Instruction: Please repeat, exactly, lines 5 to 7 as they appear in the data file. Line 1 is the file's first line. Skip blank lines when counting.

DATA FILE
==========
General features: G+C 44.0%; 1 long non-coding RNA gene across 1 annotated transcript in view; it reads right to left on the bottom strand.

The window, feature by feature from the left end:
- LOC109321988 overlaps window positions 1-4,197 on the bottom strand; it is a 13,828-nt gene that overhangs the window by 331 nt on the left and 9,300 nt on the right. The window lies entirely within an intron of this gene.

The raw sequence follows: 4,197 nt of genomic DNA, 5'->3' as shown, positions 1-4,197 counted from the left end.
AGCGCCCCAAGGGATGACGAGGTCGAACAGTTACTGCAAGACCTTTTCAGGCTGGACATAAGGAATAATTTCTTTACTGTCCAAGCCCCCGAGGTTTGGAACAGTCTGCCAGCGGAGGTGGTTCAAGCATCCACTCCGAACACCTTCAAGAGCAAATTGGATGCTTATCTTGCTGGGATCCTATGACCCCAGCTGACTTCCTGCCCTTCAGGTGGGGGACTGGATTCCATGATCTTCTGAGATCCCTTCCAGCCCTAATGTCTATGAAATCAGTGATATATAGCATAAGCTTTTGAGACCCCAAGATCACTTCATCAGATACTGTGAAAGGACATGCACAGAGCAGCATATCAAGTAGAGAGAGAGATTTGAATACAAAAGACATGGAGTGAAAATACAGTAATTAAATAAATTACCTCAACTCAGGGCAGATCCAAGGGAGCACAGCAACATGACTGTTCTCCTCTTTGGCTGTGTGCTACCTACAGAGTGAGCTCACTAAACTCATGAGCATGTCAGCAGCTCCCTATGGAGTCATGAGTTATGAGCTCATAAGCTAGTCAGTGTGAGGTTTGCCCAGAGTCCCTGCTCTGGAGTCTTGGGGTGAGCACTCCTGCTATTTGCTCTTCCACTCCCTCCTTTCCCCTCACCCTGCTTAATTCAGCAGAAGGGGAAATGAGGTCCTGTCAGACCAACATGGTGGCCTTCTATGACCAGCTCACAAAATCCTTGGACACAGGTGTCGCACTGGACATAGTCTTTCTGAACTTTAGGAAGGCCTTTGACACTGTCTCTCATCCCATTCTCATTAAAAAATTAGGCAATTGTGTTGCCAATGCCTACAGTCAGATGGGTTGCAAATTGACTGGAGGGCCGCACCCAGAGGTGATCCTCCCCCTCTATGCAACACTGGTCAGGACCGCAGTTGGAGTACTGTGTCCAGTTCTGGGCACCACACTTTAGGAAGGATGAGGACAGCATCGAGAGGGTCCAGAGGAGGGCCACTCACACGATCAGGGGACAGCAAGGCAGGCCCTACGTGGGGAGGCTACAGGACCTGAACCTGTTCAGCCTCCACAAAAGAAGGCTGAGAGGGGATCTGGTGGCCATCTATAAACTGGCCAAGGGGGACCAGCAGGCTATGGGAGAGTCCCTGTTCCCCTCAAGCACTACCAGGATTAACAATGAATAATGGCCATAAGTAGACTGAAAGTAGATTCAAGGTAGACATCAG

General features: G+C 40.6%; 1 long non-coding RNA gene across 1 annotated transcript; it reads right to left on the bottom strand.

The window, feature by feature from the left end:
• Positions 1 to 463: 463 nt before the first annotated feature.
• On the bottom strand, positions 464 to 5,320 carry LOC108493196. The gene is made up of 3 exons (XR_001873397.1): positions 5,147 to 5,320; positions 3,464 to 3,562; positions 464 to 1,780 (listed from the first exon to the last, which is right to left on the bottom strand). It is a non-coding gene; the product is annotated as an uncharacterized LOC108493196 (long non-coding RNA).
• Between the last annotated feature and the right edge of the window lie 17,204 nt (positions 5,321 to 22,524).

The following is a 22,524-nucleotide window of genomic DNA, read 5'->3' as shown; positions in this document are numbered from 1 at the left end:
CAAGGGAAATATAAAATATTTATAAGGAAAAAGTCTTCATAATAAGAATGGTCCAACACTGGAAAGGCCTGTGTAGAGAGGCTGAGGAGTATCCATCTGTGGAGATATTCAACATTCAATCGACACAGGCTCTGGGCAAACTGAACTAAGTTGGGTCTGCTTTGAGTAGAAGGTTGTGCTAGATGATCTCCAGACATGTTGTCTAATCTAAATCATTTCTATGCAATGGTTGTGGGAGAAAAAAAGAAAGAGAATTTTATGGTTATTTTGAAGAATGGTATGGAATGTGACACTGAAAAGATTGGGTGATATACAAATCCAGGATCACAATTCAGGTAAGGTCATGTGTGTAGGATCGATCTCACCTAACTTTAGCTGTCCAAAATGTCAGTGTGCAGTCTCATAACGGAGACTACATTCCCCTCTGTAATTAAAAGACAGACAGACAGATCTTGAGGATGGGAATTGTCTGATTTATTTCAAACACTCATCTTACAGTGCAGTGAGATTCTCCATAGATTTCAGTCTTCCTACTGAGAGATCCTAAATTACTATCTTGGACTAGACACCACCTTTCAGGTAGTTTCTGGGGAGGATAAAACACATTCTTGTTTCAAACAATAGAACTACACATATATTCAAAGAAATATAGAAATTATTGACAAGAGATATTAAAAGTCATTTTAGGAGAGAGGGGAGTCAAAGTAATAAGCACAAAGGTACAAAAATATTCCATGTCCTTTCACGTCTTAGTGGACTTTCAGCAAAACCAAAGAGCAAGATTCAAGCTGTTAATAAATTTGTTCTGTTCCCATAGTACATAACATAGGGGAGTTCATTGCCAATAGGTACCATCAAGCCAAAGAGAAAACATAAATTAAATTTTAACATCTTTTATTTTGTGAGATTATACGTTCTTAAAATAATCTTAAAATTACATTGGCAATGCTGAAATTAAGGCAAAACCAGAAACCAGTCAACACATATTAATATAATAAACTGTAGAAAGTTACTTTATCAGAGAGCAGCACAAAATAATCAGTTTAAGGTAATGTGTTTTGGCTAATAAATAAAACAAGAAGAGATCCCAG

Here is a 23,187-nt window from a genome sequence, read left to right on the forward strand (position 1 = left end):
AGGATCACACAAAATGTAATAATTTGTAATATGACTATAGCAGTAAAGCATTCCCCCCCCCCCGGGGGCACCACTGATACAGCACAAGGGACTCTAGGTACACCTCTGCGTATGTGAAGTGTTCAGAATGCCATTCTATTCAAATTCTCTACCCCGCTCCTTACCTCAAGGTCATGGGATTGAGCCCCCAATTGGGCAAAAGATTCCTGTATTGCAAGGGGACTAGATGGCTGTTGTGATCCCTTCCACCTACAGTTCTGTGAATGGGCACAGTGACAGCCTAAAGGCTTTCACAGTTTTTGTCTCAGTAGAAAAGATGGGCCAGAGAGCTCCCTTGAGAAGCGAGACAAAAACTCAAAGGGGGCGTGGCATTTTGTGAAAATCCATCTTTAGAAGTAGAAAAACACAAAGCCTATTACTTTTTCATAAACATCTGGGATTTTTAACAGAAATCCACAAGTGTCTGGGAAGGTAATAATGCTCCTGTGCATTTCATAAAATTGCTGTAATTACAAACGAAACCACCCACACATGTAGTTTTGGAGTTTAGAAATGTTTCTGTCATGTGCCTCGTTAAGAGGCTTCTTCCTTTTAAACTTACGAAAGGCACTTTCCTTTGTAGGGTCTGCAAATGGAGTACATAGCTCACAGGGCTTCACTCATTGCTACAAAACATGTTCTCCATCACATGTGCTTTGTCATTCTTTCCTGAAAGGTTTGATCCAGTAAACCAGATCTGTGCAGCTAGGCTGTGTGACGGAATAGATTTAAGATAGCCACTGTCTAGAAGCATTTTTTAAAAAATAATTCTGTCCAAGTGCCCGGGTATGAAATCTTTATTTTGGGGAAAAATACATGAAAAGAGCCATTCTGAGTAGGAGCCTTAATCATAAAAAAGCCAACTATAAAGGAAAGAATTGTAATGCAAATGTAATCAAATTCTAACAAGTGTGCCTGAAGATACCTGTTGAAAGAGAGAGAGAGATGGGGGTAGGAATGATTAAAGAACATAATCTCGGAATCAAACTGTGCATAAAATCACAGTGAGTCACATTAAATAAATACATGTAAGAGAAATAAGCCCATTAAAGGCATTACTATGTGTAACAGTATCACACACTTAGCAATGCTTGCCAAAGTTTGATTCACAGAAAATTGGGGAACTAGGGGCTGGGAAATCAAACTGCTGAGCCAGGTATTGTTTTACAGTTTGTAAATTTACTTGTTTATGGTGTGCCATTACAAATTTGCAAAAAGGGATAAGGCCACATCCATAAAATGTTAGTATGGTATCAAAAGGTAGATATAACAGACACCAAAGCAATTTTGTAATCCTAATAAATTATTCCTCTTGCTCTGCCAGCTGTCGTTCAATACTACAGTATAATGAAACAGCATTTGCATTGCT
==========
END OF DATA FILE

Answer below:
AGCGCCCCAAGGGATGACGAGGTCGAACAGTTACTGCAAGACCTTTTCAGGCTGGACATAAGGAATAATTTCTTTACTGTCCAAGCCCCCGAGGTTTGGAACAGTCTGCCAGCGGAGGTGGTTCAAGCATCCACTCCGAACACCTTCAAGAGCAAATTGGATGCTTATCTTGCTGGGATCCTATGACCCCAGCTGACTTCCTGCCCTTCAGGTGGGGGACTGGATTCCATGATCTTCTGAGATCCCTTCCAGCCCTAATGTCTATGAAATCAGTGATATATAGCATAAGCTTTTGAGACCCCAAGATCACTTCATCAGATACTGTGAAAGGACATGCACAGAGCAGCATATCAAGTAGAGAGAGAGATTTGAATACAAAAGACATGGAGTGAAAATACAGTAATTAAATAAATTACCTCAACTCAGGGCAGATCCAAGGGAGCACAGCAACATGACTGTTCTCCTCTTTGGCTGTGTGCTACCTACAGAGTGAGCTCACTAAACTCATGAGCATGTCAGCAGCTCCCTATGGAGTCATGAGTTATGAGCTCATAAGCTAGTCAGTGTGAGGTTTGCCCAGAGTCCCTGCTCTGGAGTCTTGGGGTGAGCACTCCTGCTATTTGCTCTTCCACTCCCTCCTTTCCCCTCACCCTGCTTAATTCAGCAGAAGGGGAAATGAGGTCCTGTCAGACCAACATGGTGGCCTTCTATGACCAGCTCACAAAATCCTTGGACACAGGTGTCGCACTGGACATAGTCTTTCTGAACTTTAGGAAGGCCTTTGACACTGTCTCTCATCCCATTCTCATTAAAAAATTAGGCAATTGTGTTGCCAATGCCTACAGTCAGATGGGTTGCAAATTGACTGGAGGGCCGCACCCAGAGGTGATCCTCCCCCTCTATGCAACACTGGTCAGGACCGCAGTTGGAGTACTGTGTCCAGTTCTGGGCACCACACTTTAGGAAGGATGAGGACAGCATCGAGAGGGTCCAGAGGAGGGCCACTCACACGATCAGGGGACAGCAAGGCAGGCCCTACGTGGGGAGGCTACAGGACCTGAACCTGTTCAGCCTCCACAAAAGAAGGCTGAGAGGGGATCTGGTGGCCATCTATAAACTGGCCAAGGGGGACCAGCAGGCTATGGGAGAGTCCCTGTTCCCCTCAAGCACTACCAGGATTAACAATGAATAATGGCCATAAGTAGACTGAAAGTAGATTCAAGGTAGACATCAG

General features: G+C 40.6%; 1 long non-coding RNA gene across 1 annotated transcript; it reads right to left on the bottom strand.

The window, feature by feature from the left end: